LMRD 792 - Lower Mississippi River Dispatch
"Voice of the Lower Mississippi River"
Monday, Aug 17, 2020 -- BEAM-ing the Spirit of the Tree
Prelude: We couldn't tour our dugout canoes this year, but thanks to partnership with the Walter Anderson Museum of Art, and some savvy internal dreaming and technical talent, we are presenting a year-long canoe carving project -- in a series of BEAM-ed events! We're super excited! This is the very first step in a year-long dugout canoe carving project! Wed 4pm will a live BEAM-ing event from the seats of our canoe, 8 inches from the turtles, gar fish, snakes, crickets, frogs, and the diverse biota of the Sunflower River, our inspiration and our joy. Keep reading below for more info:
In this issue:
~BEAM = Backyard Expeditions Arkansas Mississippi
~May the River be with You (Mark River Podcast, Season #2)
~Montezuma Islands Adventure
~Sunflower River Canoe Rentals
BEAM-ing the Spirit of the Tree:
Live streaming event -- Wed Aug 19 at 4pm -- jump on board and join us for a short paddle up the Sunflower River through downtown Clarksdale for a visit with the "Spirit of the Tree," as found in a giant cypress tree, the first step in a year-long dugout canoe carving project.
Made possible with a grant from the Mississippi Arts Commisssion
Wednesday, Aug 19, 2020 at 4 PM
Public · Online Event
~ Quapaw Canoe Company ~ Walter Anderson Museum of Art ~
The Spirit of the Tree (Session 1 of 13)
The launch of the BEAM project takes participants and viewers aboard the Quapaw canoe up the Sunflower River, paddling through downtown Clarksdale to the cypress tree that will be used as log stock for the new, dugout canoe that will be carved over the course of the year using only hand tools. Wilderness guide and voyageur John Ruskey will introduce key survival and cultural concepts, such as the eons-old tradition of the dugout canoe, which dates back to the original Mississippian boat builders. Ruskey will explain the philosophy behind locating the “spirit of the tree” prior to beginning the process of building the canoe.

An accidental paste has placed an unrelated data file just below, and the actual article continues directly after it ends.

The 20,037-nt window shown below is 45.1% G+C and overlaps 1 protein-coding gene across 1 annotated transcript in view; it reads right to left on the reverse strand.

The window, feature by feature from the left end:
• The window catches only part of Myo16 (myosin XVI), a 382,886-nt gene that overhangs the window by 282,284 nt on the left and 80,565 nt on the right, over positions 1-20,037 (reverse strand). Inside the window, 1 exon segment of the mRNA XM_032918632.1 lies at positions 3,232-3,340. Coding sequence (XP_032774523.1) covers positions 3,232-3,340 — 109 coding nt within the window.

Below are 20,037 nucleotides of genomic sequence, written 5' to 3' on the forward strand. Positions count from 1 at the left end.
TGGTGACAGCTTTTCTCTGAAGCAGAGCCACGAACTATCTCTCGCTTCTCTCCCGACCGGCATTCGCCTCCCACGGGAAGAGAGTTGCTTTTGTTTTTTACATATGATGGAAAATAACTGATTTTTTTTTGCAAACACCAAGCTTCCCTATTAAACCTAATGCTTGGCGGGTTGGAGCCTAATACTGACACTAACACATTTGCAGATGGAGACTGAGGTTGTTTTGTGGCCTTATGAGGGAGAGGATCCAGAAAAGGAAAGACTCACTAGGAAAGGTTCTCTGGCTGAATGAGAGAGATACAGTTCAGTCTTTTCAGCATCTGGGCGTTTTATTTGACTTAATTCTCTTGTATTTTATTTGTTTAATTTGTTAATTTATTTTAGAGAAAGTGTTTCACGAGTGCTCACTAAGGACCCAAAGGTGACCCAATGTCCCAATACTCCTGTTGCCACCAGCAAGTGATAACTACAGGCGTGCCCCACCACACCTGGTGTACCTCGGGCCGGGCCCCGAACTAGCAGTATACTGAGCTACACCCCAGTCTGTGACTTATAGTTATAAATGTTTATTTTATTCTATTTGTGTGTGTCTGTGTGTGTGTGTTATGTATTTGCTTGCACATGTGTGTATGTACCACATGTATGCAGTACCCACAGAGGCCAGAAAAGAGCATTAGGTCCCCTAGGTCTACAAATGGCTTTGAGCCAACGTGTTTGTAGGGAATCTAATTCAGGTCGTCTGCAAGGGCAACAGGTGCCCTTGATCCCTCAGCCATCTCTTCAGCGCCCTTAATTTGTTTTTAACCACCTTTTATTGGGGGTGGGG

BEAM Backyard Expeditions Mississippi/Arkansas is a yearlong project of Quapaw’s that brings to life the complete experience of creating a dug-out canoe, its journey from start to finish, for our Mississippi and Arkansas kids! In partnership with the Walter Anderson Museum of Art, the City of Clarksdale, the Yazoo-Mississippi Delta Levee Board, The Lower Mississippi River Foundation, the Horn Lake Library, the Ocean Springs Library, Pass Christian Library, and other institutional partners, we have created a series of live-streamed interactive video sessions for students and communities, focusing on canoe carving, along with a myriad of other survival skills, such as: transportation (bicycle maintenance, carving dugout canoe); shelter (building a lean-to tent, setting up a tent); food (gardening, gathering wild foods and cooking over campfire); health (purifying water, ID and gathering of wild foods, wild spices & herbs); animal identification (birding, tracking). We are also sharing the tools, history and inspiration that provide nourishment, sustainability and indeed survival for the soul! Including home-grown & cultivated arts, plant arts, literature, poetry, plein air sketching, and watercolors.
Made possible with a grant from the Mississippi Arts Commission.
For more information on BEAM, including full session plans and opportunities for tailored student engagement, contact Allie Grant at firstname.lastname@example.org.
Click Here to join Wednesday’s Join Facebook Event — a sacred canoe journey to visit the Spirit of the Tree, or cut and paste to your browser: https://www.facebook.com/events/588903948469330
Spirit Canoe (watercolor by John Ruskey)
Mark River’s Podcast: May the River be with You
Season #2 is now live! Click Here to listen on Stitcher. This episode of "May the River be With You" features new music and stories about Mississippi River Flooding and Infrastructure.
6 more to come in the next year or so. Chief guide and youth leader, Mark River, is host -- and designs program. John Ruskey provides music and commentary. Recorded and edited by Coop Cooper. Supported by the Mississippi River Network.
"May the River be with You" speaks to many aspects of our deepest feelings, our goals and our overarching mission in everything we do at Quapaw Canoe Company. The podcasts are filled with river stories and original river music!
May The River Be With You. 33 mins. Flooding and Infrastructure. In this episode, Mark River interviews John Ruskey about the worsening flood events along the Mississippi River and how human engineering - in a benevolent attempt to keep the river stable for development, agriculture, commerce - has unintentionally endangered the crucial wetlands and put communities such as New Orleans at risk. Recorded in Clarksdale Miss. Published Aug 11, 2020.
If you want to get outside, and get on the river, we have figured out how to do it safely, even amongst the challenges of the virus: one person, one family, one group at a time, no mixing & matching, and do your own food and shuttling. Cheaper that way also!